A number of reliable industry sources have confirmed to me that battery maker A123Systems has quietly acquired Concord, Ontario-based Hymotion, which is one of the leading experts on retrofitting hybrid-electric cars into plug-in models. It makes complete sense. The two companies are already working together to supply plug-in hybrids to fleets in California and New York. Given that A123 will need to bolster its integration skills as part of work its doing with General Motors, having the team at Hymotion on board will be a major benefit.
Note: I did a podcast interview back in February with Hymotion’s founder Ricardo Bazzarella. Click here to listen.
For the latest snapshot on the health of the solar sector, check out this report from Merrill Lynch. It estimates that solar-cell production growth was 35 to 40 per cent in 2006, and maintains the market will have a compounded annual growth rate of 35 per cent through to 2010. The solar PV market in California grew 55 per cent year-over-year in March, with SunPower capturing a lion’s share of that growth. In fact, SunPower saw year-over-year growth of 208 per cent, and this is certainly to benefit Canadian power electronics partner Xantrex. The report points out some of the recent solar news around the world, including the beginning of construction on a 40-megawatt solar park in Saxony, Germany (The size of 200 soccer fields!). There’s no mention of the Ontario market here, but given there are a number of 10-megawatt projects in this province ready to move forward it will be interesting to see year-over-year growth in Ontario a year from now.
On that note, at least one planned project in Ontario is being spearheaded by a new solar PV startup out of California that’s currently operating in stealth mode. I’ll provide more details on that when they become available, but believe me — I’m digging.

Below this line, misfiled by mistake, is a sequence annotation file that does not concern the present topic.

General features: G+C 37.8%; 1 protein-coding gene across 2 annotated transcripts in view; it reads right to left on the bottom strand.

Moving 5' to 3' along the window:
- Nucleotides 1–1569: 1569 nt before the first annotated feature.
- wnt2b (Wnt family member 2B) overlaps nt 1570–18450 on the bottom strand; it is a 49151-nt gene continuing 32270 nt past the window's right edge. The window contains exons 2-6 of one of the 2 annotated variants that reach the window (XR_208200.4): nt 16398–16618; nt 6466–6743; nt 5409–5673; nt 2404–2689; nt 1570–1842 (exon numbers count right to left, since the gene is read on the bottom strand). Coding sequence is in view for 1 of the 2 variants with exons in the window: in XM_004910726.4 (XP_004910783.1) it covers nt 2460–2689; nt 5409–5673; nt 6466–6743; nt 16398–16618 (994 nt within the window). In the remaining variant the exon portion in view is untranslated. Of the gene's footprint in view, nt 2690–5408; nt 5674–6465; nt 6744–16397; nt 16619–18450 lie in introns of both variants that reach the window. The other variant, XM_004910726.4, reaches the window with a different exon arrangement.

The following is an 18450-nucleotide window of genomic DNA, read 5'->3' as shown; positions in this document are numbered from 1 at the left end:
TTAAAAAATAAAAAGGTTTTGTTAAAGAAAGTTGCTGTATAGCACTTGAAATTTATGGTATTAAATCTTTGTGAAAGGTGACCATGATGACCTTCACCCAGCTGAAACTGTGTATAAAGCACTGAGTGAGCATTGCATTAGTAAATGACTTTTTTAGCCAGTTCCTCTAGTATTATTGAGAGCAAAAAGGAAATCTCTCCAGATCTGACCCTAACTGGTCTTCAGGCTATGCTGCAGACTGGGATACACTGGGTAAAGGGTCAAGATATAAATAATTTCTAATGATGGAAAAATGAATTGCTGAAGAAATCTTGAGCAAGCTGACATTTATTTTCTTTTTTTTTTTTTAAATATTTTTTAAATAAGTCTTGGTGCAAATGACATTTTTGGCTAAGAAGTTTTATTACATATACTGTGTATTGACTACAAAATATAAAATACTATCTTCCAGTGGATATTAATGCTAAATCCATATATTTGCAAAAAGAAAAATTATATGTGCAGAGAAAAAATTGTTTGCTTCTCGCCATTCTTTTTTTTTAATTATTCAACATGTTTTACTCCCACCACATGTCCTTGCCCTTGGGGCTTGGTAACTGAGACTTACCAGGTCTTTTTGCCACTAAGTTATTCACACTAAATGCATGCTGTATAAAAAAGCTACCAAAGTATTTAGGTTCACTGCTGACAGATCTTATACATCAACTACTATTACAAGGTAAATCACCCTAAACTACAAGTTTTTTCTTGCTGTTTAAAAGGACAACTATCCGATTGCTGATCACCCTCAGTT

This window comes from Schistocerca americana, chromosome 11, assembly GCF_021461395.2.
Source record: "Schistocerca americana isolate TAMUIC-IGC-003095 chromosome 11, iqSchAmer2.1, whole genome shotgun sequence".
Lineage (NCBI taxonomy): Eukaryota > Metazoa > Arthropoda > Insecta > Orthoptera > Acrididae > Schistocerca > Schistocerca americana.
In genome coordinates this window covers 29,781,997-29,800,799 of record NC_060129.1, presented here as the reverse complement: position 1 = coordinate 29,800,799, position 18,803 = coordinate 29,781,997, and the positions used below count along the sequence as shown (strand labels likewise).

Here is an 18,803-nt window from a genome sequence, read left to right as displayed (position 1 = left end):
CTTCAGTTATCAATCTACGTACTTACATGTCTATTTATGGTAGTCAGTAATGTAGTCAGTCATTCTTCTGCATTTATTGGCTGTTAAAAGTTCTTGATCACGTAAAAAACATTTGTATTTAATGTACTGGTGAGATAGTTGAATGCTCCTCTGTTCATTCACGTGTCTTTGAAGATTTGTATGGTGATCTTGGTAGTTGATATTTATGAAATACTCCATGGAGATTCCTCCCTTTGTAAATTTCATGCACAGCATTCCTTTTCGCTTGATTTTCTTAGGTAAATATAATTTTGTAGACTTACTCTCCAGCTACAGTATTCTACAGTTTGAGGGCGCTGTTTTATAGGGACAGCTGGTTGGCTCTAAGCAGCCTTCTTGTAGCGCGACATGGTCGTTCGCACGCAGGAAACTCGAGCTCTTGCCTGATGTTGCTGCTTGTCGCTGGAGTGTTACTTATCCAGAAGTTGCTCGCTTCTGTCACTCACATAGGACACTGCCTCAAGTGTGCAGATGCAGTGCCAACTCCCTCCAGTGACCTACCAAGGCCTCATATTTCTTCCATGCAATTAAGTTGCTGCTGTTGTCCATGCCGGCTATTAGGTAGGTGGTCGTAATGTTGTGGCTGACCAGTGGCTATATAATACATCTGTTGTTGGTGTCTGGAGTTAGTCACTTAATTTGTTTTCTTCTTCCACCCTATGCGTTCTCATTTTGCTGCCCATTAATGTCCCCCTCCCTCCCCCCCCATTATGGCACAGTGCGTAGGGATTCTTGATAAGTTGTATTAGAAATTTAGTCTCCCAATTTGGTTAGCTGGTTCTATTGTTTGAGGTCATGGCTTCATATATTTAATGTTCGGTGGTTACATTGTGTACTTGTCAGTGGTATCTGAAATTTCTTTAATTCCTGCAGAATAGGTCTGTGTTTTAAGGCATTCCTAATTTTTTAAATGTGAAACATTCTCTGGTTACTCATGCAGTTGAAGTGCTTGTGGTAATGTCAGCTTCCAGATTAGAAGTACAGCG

CNET’s News.com has a good overview of recent developments around natural, biodegradeable plastics, at this point made mostly from corn starch. The leader in this area is Metabolix, which through a joint venture with Archer Daniel Midlands is moving aggressively to make corn-based plastic cups, bags, utensils, and the like. While I think more study is needed to examine the impact of these biodegradeable products on landfills and recycling programs — that is, are they really natural or harmless? Do they contaminate recycling streams? — I see some great potential in this area, assuming we can wean ourselves off corn and start making these products from residual biomass. Perhaps a bigger question we should be asking is whether it makes more sense to turn biomass into plastics or convert them into a biofuel. Down the road, I’m thinking we go the plastic and chemical route, as I firmly believe the future of transportation will be battery-electric and that the electricity to charge the batteries will be emission-free.
Toyota is now officially the global leader in automotive sales, overtaking General Motors. I’d like to believe that part of this has to do with the company’s commitment to fuel-efficiency, including its pioneering efforts with hybrid-electric cars. Perhaps time for some serious self-reflection by the U.S. automotive industry, which talks the talk on efficiency but has struggled to walk it. Left to be seen is whether this symbolic milestone will raise the bar higher on N.A. automobile efficiency. Here’s hoping.
Michael Bloomberg, mayor of New York City, is seriously exploring the idea of a congestion pricing system for America’s largest city, similar to the downtown toll system currently in place in London. Under consideration is a “proposal to charge motorists for driving into Manhattan below 86th Street on weekdays from 6 a.m. to 6 p.m.,” according to Associated Press. “Trucks would be charged $21 a day and cars would be charged $8, on top of the city’s already expensive parking.” It’s sure to be controversial, but it’s nice to see Bloomberg taking a tough stand on this issue by highlighting the necessity of sustainable growth in New York City. What will be interesting to see is whether NYC modifies the approach currently in place in London, which is simply a toll to get in and out of the city. One potential is to charge people by the number of kilometres they drive in the downtown core, and to have prices be reduced as the vehicle moves out of the city or into less congested areas. Toronto-based Skymeter Corp. is working on just such a scheme, which instead of high-tech tolls uses satellite tracking. Check out the Grush Hour blog for more information on this.